The Road to Monticello, Florida

THE ROAD TO MONTICELLO, FLORIDA

By Anne Haw Holt

Fred Mahan Drive links historic districts in Monticello and Tallahassee, Florida. This road started as a tribal path—became known as the Old Spanish Trail and is now Route 90, once the main east-west route across the state.

Wild woods on west Rt 90 near Lake Miccosuki

Wild woods on west Rt 90 near Lake Miccosuki

In 1935 Mahan’s Nursery of Monticello, one of the largest nurseries in the Southeast, donated thousands of shrubs and trees to beautify the right-of-way along this drive. Jefferson County employed thirty-five men at 30 cents an hour to plant the shrubs, providing desperately needed jobs at a fair rate of pay for the height of the great depression.

The plantings included pyracanth, arbor vitae, crape myrtle, ligustrum and some palm trees. Recent plantings of smaller crape myrtles, from the intersection of I-10 and US 90 east of Tallahassee, to the edge of Monticello, present a spectacular range of brilliant colors throughout the summer months. For most of the year the shrubs are lush and green. In winter their bare cinnamon branches seem a work of art.

Crepe Myrtles in Blossom

Crepe Myrtles in Blossom

By late April and into May each year crape myrtles are covered in deep green leaves. In May the shrubs begin to produce large clumps of conical white flowers followed by old-fashioned “watermelon pinks” and later the gorgeous dark reds. When the crape myrtles are blossoming this two-lane road running east from Tallahassee to the historic City of Monticello, Florida is a never-to-be-forgotten treat, easily the most beautiful drive in Florida.

Local people love this highway. Once a road crew, apparently tired of mowing around bushes, started to use a huge chipping machine to “clear” the shrubbery from both sides of Rt. 90 east of Tallahassee. Late on a Friday afternoon after they cut down and chewed up a few crape myrtles, the men cut the machine off and left for the weekend.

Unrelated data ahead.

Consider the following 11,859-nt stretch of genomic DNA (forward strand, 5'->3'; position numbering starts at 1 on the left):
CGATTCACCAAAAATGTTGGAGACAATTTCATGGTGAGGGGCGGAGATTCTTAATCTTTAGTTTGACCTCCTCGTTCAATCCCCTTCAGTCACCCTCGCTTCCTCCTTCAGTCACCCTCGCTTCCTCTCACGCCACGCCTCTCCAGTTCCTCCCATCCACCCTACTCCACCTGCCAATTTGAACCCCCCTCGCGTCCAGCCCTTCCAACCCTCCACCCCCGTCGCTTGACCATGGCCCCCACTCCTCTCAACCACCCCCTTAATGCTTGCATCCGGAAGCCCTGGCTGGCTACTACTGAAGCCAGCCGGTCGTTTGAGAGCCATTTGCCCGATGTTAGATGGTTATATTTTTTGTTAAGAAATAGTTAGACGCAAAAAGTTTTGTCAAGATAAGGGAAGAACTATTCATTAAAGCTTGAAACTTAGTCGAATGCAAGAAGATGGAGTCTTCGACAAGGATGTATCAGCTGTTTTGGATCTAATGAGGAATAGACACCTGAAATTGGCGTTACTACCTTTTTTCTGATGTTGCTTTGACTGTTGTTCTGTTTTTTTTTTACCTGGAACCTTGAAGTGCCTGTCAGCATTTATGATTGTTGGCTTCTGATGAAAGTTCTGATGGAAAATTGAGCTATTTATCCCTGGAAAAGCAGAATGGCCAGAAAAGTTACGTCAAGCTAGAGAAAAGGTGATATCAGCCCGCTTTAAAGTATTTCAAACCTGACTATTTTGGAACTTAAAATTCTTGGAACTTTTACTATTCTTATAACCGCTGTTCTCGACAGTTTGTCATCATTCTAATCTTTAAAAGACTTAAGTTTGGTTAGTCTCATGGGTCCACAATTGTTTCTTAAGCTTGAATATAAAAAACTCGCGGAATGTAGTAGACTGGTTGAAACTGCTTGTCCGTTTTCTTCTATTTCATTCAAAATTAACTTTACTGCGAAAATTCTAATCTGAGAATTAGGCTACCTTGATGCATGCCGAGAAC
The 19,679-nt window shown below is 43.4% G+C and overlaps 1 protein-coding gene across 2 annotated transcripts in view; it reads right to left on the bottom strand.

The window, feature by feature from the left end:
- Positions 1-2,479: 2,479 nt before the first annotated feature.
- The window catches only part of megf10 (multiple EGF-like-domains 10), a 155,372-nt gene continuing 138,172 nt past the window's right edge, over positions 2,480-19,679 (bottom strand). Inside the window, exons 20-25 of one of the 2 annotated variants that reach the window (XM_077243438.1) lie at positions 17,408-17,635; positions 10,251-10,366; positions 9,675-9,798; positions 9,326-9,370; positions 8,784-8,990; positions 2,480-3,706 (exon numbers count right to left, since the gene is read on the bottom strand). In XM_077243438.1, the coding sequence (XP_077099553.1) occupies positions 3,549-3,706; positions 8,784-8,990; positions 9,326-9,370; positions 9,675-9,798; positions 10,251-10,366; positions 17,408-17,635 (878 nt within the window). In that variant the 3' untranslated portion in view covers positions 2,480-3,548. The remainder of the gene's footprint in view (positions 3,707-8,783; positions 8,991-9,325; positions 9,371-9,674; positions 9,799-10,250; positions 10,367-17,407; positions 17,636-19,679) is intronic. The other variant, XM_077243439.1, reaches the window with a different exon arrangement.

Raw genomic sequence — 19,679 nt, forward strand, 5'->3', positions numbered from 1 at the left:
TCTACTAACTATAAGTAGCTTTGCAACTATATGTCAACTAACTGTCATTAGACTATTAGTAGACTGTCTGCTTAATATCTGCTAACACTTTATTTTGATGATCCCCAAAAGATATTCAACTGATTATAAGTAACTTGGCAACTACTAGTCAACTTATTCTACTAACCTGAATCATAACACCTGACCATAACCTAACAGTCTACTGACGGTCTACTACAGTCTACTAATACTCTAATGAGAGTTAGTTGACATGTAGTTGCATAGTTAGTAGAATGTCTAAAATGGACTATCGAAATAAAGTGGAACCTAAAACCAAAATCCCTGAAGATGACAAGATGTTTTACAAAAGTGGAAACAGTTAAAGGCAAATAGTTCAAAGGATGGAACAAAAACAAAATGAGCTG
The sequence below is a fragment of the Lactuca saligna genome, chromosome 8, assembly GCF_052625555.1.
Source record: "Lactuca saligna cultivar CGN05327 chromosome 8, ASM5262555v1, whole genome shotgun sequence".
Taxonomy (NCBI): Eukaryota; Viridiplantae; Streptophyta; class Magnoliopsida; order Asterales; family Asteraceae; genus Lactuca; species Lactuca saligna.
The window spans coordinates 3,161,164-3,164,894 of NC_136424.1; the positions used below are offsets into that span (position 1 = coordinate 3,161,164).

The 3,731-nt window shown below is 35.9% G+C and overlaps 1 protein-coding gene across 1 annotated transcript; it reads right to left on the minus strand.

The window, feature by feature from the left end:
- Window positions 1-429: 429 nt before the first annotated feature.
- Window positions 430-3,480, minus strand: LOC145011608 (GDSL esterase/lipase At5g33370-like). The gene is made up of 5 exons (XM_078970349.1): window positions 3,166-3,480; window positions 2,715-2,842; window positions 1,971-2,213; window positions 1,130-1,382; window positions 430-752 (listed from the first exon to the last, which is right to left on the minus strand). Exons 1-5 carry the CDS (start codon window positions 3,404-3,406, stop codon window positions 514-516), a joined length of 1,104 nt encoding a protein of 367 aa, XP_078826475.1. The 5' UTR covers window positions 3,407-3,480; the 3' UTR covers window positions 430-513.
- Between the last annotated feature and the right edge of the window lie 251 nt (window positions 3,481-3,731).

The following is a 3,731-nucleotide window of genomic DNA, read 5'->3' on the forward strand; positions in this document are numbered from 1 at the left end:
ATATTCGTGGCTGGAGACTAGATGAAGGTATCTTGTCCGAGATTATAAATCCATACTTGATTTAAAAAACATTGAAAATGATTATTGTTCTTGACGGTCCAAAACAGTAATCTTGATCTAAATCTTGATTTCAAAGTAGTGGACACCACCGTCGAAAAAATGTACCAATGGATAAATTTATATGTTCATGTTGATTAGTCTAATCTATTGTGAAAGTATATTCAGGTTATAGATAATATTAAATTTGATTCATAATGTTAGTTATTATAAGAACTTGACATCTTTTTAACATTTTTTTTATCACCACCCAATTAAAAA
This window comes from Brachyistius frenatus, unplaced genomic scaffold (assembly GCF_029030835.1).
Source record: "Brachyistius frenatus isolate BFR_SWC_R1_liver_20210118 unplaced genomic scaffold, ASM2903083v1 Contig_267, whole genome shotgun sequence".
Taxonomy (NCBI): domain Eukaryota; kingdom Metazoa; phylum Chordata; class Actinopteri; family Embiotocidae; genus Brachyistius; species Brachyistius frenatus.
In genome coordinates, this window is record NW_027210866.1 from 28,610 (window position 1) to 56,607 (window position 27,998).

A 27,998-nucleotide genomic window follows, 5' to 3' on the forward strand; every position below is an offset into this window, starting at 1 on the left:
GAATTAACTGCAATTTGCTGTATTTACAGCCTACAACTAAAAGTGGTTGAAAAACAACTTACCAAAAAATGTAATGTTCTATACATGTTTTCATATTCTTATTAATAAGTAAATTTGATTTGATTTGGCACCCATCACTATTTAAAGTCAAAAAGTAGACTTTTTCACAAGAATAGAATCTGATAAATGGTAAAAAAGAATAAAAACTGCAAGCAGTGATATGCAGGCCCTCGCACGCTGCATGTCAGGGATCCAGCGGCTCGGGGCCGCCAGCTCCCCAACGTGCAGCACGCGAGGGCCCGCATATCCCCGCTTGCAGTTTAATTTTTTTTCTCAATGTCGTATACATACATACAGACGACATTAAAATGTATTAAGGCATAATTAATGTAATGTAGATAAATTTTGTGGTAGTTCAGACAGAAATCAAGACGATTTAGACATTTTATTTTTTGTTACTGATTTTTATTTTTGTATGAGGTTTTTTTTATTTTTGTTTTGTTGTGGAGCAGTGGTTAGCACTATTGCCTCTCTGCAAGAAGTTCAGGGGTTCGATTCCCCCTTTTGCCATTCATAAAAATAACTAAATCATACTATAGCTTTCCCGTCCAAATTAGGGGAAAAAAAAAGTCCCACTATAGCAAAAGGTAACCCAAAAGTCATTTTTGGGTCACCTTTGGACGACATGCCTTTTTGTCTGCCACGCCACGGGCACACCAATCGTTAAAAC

Luckily, a reporter saw the machine devouring the crape myrtles and submitted a story to the local paper. The public outcry was unbelievable. Telephone lines seemed to catch fire from Monticello to Tallahassee to Washington, DC. Angry people called to demand help from their elected representatives to stop the destruction of the crepe myrtles.

Sometime Saturday or Sunday evening, someone cut the hydraulic lines, rendering the valuable machine useless. This action and subsequent news stories plus the frantic, angry telephone calls stopped the destruction and saved this beauty for us.

Please slow down a little and enjoy the show. You will see an occasional sturdy-looking palm tree tucked in behind the crape myrtles. You will even see a few overgrown and badly misshapen arbor vitae, but not a single pyracanth.

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